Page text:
Primitive Communism: A mutual exchange of gifts

Primitive Communism: A mutual exchange of gifts

The mutual exchange of gifts between individuals and groups represents the heart of archaic economic activity. When food was available everybody had food; the hunter, who returned with food, distributed it among the rest of the community. If someone had something someone else wanted, it was given to them. This represents the core of primitive communism.

The common attitude in modern sapiens regarding income might well be expressed as “I’ve upped my income, now up yours”. Such was not the case in early times. The process of freely giving and freely receiving of gifts was embedded in an important cosmological perception.

Primitive human life had a perception that wo/man owed a great debt to invisible powers. These early humans were conscious of the need for a vigorously maintained balance sheet. Primitives recognized man’s essential relation to nature. Nature gives freely of her bounty to humans and humans were beholden and grateful. They demonstrated this essential truth with fellow human creatures, with nature, and with the invisible world of the dead and the gods.

“In the archaic consciousness the sense of indebtedness exists together with the illusion that the debt is payable; the gods exist to make the debt payable. Hence the archaic economy is embedded in religion, limited by the framework, and mitigated by the consolation of religion—above all, removal of indebtedness and guilt.”—Van der Leeuw

Why can humans neither now nor long ago, be comfortable and satisfied with a bountiful nature, which can easily supply all our needs? We cannot because both primitive and modern men and women require an economic surplus; the surplus is necessary so that s/he can have something to give to the gods.

The ceremonial destruction of mountains of food was a religious act. It was an attempt to keep “the cycle of power moving between the invisible to the visible world”. Could this same motive explain our modern inclination for war?

Quotes from “Escape from Evil”—Ernest Becker

Questions for discussion

Why can humans neither now nor long ago, be comfortable and satisfied with a bountiful nature, which can easily supply all our needs?

The ceremonial destruction of mountains of food was a religious act. It was an attempt to keep “the cycle of power moving between the invisible to the visible world”. Could this same motive explain our modern inclination for war?

First off, by seperating humans from nature you have created an ‘other’ which needs to be overcome. In order to overcome this other, society needs to become more streamlined to ensure victory. By streamlining society, a division of labour is created and from that the ego emerges and with it many more ‘others’, indeed, so much so that in our modern societies nearly everything is considered to be ‘other’, to be ‘non-self’.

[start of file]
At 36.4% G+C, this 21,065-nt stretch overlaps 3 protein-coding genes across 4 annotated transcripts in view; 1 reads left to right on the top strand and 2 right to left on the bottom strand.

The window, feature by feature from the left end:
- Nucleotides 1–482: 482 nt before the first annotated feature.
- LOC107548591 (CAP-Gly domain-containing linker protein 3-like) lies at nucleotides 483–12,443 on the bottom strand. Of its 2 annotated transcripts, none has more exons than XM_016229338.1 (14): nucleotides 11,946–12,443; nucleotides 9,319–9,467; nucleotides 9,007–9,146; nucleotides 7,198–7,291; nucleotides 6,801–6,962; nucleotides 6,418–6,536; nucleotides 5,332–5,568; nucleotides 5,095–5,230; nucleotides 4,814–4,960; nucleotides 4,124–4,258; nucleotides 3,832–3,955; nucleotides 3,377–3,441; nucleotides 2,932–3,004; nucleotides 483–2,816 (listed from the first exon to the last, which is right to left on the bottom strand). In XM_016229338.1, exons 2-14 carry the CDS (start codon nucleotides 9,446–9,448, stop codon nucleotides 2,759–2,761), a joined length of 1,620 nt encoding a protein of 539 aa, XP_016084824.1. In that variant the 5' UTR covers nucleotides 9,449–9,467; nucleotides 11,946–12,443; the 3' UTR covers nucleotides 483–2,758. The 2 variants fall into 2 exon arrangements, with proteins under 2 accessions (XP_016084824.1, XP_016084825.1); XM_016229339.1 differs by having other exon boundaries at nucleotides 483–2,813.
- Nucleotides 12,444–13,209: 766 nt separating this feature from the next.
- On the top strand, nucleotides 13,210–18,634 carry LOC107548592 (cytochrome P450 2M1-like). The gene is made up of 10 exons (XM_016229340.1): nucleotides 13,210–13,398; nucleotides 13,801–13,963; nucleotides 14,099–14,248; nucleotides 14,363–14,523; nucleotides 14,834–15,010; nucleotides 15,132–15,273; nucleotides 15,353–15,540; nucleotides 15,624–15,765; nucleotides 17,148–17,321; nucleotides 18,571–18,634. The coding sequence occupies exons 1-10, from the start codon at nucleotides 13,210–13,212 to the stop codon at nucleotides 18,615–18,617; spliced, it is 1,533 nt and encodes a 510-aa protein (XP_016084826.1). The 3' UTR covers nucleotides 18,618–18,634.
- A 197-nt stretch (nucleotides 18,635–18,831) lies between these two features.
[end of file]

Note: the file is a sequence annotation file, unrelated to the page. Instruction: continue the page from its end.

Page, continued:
By recognizing that difference, and taking ourselves out of the natural equation the whole we create division which further fuels other divisions:

–Zhuangzi (2/52-54).

So by producing those distinctions the stage is set for chaos and disharmony.

As for our modern inclination to war, I think that it has more to do with the concepts of ‘mine’ and ‘more’. We are driven in many ways by both jealousy (guarding what is ours) and envy (desiring that which is not), which leads to conflict and war. I think the destruction of mountains of food was simply a ritualized form of selfishness, where people were taught to be selfish within the confines of the group and with the group in mind. A society of individuals collapses, but people acting selfishly for the group? Now that is how you get ahead in this rat race!

As the population grows, so do the dead beats who wont participate by pooling their services and goods, thus the burden increases on those who will. Along with this type are the selfish type that simply want more then what they need, either way its selfishness that ruins all the best laid plans.

BTW, why do you keep saying wo/man, “him” is universally accepted as both male and female in modern writing from my understanding.

I think Schopenhauer got the answer to that one. Even though we have bounty, we still have to keep feeding the furnace (what he called “the will”). The problem isn’t having enough to eat, it’s having to constantly engage in the act of feeding.

The “Nature’s Bounty” you’re talking about wouldn’t have provided the computer you used to type your post. The intelligence of individual persons did that. Nature provides the raw materials, but if we still relied on nature’s bounty we’d all still be living in caves and having to hunt just to feed ourselves.

The reason I say wo/man is to bring to everyones attention that we too easily accept male supremacy. We need some new pronouns that reflect an attempt to provide to women the equality they deserve.

Thats fine, as long as you don’t expect anyone else to do it.

Different strokes for different folks.